[eDebate] fiat fairness and fun

Kevin Sanchez let_the_american_empire_burn
Thu Nov 15 11:57:23 CST 2007

michael, if "all and only
those counterplans within the scope of authority of the appropriate
decision-maker are legitimately fiatted," then wouldn't any 'alternative-agent' counterplans have to be, in effect, an arm of the u.s.f.g. (as the hypothetical decision-maker must have "the
authority to make the alternative agent take the alternative action")? ...whether your interpretation disallows all non-topical counterplans, you admit it disallows the united nations counterplan which - if competitive/mutually exclusive - seems to ask an important question for our decision-maker to consider: should i still act when my action might preclude the more effective action of *an independent agent*?

the rest shouldn't take long, since i'm not trying to take a position on every detail of debate theory, but only trying to show something very intuitive. that's why, you'll notice, i accepted your
reduction of all possible worlds to whether the topical affirmative
should be enacted (which jives with the 'highest value lost
opportunity' notion of counterplans - or that 'there's no
counter-plan world'). not sure i entirely agree (since i'm leaving open the question of whether there are good reasons for evaluating perms as more than
mere tests), but it didn't seem
central to the argument, so i let it slide. {if the phrase 'possible
worlds' irritates you, just replace it with 'possibilities' or 'options'.}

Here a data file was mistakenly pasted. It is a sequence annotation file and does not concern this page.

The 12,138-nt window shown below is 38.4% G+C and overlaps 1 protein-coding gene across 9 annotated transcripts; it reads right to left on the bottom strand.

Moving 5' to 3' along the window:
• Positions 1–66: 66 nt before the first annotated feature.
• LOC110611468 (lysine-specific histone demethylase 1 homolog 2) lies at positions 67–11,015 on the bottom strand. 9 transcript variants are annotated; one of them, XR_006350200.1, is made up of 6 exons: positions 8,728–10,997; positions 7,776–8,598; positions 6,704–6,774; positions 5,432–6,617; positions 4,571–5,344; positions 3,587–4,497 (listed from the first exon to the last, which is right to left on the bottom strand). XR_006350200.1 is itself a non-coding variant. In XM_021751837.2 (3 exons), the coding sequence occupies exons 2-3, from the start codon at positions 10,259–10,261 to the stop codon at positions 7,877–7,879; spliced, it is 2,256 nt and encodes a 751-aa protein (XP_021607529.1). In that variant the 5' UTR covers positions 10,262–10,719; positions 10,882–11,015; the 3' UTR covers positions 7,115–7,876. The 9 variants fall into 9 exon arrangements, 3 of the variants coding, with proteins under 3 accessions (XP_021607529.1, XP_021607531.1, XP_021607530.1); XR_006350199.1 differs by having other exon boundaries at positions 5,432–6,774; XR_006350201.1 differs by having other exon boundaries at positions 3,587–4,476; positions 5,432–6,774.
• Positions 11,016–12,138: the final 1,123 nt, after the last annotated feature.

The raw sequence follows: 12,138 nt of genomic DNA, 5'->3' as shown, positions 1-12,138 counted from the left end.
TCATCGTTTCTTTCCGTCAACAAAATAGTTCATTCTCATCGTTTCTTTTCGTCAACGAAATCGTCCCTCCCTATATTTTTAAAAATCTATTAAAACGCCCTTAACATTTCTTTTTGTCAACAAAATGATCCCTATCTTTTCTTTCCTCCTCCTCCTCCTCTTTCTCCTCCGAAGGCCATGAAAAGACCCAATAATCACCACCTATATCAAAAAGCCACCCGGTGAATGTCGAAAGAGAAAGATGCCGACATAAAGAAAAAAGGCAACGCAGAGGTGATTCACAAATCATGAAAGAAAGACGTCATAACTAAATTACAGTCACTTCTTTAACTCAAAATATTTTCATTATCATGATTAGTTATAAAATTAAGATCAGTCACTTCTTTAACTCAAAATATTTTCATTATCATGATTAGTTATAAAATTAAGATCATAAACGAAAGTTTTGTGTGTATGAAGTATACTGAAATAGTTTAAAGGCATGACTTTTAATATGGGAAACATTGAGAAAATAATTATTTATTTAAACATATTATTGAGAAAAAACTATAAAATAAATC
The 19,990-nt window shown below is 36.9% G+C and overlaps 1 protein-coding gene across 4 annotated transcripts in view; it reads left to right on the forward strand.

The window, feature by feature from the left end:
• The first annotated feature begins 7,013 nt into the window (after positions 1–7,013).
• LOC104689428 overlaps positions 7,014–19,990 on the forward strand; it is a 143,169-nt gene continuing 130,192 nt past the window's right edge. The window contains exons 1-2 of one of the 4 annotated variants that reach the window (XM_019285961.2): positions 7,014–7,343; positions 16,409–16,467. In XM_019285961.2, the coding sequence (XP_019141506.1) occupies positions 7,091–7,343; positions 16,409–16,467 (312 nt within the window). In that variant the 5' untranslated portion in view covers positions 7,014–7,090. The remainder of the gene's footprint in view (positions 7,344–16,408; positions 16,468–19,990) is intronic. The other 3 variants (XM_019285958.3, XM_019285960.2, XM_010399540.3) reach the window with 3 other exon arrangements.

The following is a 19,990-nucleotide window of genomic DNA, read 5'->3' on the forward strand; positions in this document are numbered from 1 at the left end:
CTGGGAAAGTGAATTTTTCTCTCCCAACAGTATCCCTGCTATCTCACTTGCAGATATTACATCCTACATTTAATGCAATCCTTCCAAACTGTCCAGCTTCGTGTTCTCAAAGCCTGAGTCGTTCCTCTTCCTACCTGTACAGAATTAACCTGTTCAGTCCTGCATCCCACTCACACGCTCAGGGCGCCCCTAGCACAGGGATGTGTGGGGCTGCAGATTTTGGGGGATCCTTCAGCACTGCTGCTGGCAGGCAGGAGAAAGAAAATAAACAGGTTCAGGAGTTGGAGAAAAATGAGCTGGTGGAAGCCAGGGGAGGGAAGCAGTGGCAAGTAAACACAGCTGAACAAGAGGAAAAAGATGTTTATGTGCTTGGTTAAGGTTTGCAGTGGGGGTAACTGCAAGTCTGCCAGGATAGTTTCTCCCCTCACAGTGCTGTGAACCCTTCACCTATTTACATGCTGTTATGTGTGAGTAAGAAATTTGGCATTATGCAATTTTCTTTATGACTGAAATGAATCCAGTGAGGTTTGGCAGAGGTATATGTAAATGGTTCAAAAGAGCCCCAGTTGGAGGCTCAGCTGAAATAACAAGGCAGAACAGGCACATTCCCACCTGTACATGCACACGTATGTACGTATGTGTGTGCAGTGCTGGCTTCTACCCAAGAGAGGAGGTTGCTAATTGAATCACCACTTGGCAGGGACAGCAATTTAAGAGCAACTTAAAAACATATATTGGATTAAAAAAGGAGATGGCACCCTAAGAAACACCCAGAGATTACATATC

note also i was taking the iran counterplan example out of its resolutional context for clarity's sake - i just wanted to show a clear-cut case. obviously, determining necessity versus contingency isn't an either/or-categorization in most instances; it's a gradient bounded by two poles: the more necessary the precondition, the less you can screw with it and still have a good debate.

so i wrote, "the
only reason for debating whether the u.s. should [impose] sanctions to
disarm iran absolutely depends on iran not disarming." - to which, michael replies, "huh. really? the other advantages don't matter at all?" -- the whole phrase should be read at once: 'the
u.s. should impose sanctions to disarm iran'. there may be other
good reasons for imposing sanctions, but that wouldn't be 'imposing
sanctions to disarm iran' - it'd be imposing sanctions for some other
reason. case advantages are contingencies, and they show why imposing
sanctions to disarm iran is a good idea, and they can (and you're right,
usually do) include reasons why imposing sanctions is a
good idea in general.
we determine necessity by how intrinsic it is to the action at hand; for
instance, i wrote: "however, if iran disarms, that would be a possible
world where the u.s. *couldn't* [impose] sanctions to disarm iran."
- michael replied, "of course the US could still [impose] sanctions
against Iran." right, but it couldn't impose those sanctions 'to disarm
iran' if iran has already disarmed. don't know why that's giving you
trouble; it's matter-of-fact: if iran disarms, it's impossible for the u.s. 'to impose sanctions to
disarm iran', regardless of whether it imposes sanctions for some other
valid reason - e.g. "[imposing] sanctions gets Syria to defund Hezbollah
or it
stops the French from invading". therefore, the quality of any debates on whether the u.s. should impose sanctions to disarm iran depend on iran not disarming unilaterally; if the quality of that debate is valuable to you, then you shouldn't allow the iran disarm counterplan.

'necessary versus contingent' is just a way of distinguishing between
things we need (those that have indispensable use-value) and things we might use but
don't have to have. didn't mean to get too wordy. (and mentioning 'inherency' was just an attempt to start with a standard concept before
working our way up to counterplan theory. didn't mean to get too basic.)


yeah, the rent in impossible worlds is impossibly high -- but i just said we'd inhabit them; policymakers still pay the rent.

mr. impossible

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